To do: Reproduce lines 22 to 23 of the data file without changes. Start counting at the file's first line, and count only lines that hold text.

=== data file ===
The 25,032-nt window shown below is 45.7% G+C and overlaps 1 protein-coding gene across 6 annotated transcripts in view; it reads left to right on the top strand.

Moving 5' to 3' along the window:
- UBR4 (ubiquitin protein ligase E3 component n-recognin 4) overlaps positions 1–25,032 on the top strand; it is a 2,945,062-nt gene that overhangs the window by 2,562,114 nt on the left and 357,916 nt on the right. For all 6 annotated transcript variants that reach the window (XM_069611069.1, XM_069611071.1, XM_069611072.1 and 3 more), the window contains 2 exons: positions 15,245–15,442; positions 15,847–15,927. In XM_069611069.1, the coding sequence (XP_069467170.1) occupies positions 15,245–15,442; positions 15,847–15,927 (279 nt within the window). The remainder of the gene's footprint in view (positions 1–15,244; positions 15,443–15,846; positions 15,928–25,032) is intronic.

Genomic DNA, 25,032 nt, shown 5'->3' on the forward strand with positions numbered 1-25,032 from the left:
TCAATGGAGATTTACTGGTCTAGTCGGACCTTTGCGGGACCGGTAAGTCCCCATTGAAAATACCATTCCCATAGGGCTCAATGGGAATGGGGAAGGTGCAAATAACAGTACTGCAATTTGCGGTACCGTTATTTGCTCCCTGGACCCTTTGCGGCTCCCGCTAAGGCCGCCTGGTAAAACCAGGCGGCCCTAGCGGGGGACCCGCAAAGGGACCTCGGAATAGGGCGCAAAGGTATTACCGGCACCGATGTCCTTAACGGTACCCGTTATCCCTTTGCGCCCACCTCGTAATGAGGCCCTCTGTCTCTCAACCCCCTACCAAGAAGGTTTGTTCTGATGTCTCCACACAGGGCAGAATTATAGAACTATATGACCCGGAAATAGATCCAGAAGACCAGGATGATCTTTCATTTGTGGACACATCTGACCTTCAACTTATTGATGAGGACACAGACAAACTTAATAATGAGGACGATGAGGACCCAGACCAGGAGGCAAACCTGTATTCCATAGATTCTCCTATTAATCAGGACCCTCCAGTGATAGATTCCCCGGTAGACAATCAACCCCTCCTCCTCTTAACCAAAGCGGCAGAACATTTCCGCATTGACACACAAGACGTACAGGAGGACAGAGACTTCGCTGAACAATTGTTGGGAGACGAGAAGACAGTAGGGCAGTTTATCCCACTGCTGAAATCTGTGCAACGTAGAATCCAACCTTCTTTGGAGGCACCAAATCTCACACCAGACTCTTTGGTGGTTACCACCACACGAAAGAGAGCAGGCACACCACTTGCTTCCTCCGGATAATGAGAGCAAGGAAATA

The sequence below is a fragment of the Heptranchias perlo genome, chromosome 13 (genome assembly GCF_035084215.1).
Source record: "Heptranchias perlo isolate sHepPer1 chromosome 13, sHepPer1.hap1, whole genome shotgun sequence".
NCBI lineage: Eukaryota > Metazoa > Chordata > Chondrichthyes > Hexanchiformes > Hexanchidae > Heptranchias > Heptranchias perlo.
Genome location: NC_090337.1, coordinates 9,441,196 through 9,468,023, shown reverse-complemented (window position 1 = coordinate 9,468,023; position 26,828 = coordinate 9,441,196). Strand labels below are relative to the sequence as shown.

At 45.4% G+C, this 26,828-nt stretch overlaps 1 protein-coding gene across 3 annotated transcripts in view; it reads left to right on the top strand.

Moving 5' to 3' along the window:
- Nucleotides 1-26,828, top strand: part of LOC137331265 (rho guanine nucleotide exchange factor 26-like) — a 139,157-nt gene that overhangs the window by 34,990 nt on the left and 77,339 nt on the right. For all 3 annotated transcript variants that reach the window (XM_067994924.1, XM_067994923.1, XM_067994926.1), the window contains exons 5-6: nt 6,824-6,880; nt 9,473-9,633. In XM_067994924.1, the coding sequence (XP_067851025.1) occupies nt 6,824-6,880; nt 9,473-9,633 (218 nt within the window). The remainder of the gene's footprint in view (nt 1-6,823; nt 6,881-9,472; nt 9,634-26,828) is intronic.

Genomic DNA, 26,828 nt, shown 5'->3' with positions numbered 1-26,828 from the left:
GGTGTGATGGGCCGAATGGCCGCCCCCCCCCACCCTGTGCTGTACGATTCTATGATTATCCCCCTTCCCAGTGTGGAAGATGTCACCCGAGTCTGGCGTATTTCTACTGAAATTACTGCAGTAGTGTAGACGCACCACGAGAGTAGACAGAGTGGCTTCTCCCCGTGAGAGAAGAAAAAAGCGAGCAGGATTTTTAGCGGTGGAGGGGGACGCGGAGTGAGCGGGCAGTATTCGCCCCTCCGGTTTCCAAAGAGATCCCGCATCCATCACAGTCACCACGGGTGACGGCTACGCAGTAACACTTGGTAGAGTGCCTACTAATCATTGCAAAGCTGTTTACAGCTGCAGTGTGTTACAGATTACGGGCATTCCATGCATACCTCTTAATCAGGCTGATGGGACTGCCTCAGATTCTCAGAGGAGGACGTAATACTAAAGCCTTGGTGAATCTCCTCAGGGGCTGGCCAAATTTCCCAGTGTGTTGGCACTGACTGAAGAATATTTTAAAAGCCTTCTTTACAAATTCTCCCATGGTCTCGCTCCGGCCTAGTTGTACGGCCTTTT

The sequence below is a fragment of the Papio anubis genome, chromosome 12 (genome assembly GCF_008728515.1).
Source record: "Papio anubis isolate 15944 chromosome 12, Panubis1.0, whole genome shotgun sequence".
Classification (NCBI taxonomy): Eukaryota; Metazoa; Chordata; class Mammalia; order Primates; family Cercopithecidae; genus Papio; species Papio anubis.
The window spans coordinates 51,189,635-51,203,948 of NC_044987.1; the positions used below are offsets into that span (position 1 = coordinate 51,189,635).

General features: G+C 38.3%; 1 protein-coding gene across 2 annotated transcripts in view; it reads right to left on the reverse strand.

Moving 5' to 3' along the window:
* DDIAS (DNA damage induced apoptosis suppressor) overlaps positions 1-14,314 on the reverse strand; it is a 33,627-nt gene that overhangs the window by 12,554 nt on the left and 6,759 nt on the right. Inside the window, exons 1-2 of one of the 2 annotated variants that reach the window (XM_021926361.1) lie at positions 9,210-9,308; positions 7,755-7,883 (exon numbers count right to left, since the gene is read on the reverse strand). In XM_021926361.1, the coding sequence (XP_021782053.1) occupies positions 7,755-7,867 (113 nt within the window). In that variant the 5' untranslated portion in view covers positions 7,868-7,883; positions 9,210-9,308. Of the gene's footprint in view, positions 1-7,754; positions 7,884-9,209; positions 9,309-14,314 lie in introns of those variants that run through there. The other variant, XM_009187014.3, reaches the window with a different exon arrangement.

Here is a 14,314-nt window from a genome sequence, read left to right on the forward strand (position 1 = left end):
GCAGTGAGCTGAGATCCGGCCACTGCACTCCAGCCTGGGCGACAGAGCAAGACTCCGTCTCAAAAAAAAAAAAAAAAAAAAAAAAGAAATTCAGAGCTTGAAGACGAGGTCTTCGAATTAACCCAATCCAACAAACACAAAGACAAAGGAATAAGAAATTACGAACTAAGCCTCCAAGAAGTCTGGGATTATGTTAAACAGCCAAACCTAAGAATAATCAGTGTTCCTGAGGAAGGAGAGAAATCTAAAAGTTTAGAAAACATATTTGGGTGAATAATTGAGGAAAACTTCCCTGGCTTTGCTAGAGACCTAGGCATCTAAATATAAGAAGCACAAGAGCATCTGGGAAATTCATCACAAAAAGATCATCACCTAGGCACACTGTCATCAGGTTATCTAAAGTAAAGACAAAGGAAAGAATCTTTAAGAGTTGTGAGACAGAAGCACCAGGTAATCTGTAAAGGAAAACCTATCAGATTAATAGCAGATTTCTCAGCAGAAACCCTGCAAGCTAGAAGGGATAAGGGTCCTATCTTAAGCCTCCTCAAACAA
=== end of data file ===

Here is a 14,314-nt window from a genome sequence, read left to right on the forward strand (position 1 = left end):
GCAGTGAGCTGAGATCCGGCCACTGCACTCCAGCCTGGGCGACAGAGCAAGACTCCGTCTCAAAAAAAAAAAAAAAAAAAAAAAAGAAATTCAGAGCTTGAAGACGAGGTCTTCGAATTAACCCAATCCAACAAACACAAAGACAAAGGAATAAGAAATTACGAACTAAGCCTCCAAGAAGTCTGGGATTATGTTAAACAGCCAAACCTAAGAATAATCAGTGTTCCTGAGGAAGGAGAGAAATCTAAAAGTTTAGAAAACATATTTGGGTGAATAATTGAGGAAAACTTCCCTGGCTTTGCTAGAGACCTAGGCATCTAAATATAAGAAGCACAAGAGCATCTGGGAAATTCATCACAAAAAGATCATCACCTAGGCACACTGTCATCAGGTTATCTAAAGTAAAGACAAAGGAAAGAATCTTTAAGAGTTGTGAGACAGAAGCACCAGGTAATCTGTAAAGGAAAACCTATCAGATTAATAGCAGATTTCTCAGCAGAAACCCTGCAAGCTAGAAGGGATAAGGGTCCTATCTTAAGCCTCCTCAAACAA